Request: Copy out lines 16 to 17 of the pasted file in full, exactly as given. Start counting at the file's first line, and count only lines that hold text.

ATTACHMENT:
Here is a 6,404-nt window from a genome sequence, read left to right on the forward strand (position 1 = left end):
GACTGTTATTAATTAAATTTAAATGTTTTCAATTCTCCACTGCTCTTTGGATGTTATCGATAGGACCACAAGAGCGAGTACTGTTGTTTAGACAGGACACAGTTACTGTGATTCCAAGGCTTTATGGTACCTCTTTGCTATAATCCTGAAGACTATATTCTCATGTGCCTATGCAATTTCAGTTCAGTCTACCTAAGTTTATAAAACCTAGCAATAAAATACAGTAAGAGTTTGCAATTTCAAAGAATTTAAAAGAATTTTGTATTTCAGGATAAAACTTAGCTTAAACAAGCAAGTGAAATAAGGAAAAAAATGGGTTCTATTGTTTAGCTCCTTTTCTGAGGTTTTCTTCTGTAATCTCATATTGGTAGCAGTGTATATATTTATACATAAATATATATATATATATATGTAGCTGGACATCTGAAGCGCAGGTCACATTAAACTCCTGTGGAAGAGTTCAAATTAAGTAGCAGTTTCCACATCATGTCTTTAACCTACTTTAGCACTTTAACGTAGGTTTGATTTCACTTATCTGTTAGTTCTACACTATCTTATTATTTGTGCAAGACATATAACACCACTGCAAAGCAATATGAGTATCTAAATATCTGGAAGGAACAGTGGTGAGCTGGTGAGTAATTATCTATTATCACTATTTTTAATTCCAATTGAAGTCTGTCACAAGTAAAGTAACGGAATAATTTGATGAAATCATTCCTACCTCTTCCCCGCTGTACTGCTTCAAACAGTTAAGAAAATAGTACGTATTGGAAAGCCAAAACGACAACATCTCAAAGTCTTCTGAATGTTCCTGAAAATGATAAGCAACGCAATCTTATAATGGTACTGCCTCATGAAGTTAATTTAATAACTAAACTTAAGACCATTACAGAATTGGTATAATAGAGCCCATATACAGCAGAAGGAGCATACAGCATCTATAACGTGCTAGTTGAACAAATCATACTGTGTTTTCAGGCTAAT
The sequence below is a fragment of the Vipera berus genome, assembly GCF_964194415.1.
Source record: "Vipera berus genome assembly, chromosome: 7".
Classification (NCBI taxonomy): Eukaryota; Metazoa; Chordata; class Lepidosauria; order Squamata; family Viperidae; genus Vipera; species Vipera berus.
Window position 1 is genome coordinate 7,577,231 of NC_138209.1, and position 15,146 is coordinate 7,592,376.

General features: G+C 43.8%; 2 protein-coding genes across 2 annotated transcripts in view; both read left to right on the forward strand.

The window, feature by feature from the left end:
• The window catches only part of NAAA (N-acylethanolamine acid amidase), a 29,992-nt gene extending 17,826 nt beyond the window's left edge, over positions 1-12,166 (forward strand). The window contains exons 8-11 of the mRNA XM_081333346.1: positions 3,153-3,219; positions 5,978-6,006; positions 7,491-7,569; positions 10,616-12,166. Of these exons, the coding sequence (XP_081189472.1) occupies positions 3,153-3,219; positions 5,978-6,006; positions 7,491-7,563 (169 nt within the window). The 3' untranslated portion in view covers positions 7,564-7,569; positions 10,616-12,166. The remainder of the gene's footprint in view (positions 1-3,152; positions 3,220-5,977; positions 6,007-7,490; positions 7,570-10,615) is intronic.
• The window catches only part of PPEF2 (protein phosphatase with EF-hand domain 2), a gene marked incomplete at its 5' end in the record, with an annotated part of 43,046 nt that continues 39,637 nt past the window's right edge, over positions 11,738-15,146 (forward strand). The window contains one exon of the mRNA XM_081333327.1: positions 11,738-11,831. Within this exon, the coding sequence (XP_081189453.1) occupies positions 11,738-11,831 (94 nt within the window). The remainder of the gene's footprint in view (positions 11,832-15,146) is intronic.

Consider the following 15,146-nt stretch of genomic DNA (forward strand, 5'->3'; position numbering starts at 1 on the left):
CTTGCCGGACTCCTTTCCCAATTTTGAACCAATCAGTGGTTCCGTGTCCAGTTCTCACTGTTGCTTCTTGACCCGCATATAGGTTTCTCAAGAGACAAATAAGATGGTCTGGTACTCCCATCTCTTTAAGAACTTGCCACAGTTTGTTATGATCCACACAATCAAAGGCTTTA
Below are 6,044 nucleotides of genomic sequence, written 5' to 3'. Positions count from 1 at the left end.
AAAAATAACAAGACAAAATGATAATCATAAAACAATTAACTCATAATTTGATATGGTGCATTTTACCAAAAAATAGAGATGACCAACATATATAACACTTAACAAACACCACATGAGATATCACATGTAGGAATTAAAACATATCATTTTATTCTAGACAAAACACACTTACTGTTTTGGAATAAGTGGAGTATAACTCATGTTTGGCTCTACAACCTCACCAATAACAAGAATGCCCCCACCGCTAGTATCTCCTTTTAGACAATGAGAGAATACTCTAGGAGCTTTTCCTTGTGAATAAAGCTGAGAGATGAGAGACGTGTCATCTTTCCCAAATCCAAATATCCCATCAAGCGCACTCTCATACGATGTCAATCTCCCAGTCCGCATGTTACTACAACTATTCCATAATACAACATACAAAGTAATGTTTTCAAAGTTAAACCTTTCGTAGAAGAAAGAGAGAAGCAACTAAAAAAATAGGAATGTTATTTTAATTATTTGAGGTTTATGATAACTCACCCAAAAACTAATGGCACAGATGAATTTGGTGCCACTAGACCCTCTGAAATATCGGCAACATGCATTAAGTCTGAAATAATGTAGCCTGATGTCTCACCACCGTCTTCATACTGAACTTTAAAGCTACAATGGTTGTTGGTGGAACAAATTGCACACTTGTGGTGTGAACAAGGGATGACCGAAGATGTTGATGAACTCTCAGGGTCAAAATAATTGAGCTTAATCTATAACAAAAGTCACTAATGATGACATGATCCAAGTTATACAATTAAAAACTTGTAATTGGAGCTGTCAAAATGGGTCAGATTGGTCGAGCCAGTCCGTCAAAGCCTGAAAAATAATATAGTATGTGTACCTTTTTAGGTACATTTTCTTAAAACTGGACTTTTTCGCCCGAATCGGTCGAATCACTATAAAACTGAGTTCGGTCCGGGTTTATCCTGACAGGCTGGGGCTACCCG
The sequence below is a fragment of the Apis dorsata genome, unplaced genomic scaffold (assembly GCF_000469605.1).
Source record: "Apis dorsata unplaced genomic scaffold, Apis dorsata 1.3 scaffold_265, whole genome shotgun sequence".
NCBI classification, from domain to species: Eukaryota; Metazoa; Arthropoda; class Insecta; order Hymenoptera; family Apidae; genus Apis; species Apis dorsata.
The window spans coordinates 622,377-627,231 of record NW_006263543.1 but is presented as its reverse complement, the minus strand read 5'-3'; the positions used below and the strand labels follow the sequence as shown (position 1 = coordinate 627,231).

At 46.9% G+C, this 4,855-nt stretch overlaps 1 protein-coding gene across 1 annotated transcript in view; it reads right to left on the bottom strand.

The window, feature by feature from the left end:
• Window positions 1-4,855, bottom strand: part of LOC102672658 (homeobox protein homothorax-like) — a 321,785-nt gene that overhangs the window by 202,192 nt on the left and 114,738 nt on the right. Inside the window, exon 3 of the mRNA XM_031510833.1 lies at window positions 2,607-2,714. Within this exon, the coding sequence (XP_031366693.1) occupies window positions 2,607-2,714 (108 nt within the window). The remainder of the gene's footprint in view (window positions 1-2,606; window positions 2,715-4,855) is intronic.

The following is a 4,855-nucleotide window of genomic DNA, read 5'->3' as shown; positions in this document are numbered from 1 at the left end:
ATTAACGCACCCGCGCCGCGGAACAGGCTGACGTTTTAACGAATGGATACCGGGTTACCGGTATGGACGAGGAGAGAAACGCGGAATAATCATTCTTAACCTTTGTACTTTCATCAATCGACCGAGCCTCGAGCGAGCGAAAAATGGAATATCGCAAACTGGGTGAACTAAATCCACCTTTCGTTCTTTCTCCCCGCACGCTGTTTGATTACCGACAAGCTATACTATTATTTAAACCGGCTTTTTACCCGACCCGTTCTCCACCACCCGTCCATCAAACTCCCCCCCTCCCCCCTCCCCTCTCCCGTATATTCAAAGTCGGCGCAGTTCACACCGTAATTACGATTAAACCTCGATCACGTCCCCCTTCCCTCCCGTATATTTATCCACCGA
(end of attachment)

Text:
Source record: "Apis dorsata unplaced genomic scaffold, Apis dorsata 1.3 scaffold_265, whole genome shotgun sequence".
NCBI classification, from domain to species: Eukaryota; Metazoa; Arthropoda; class Insecta; order Hymenoptera; family Apidae; genus Apis; species Apis dorsata.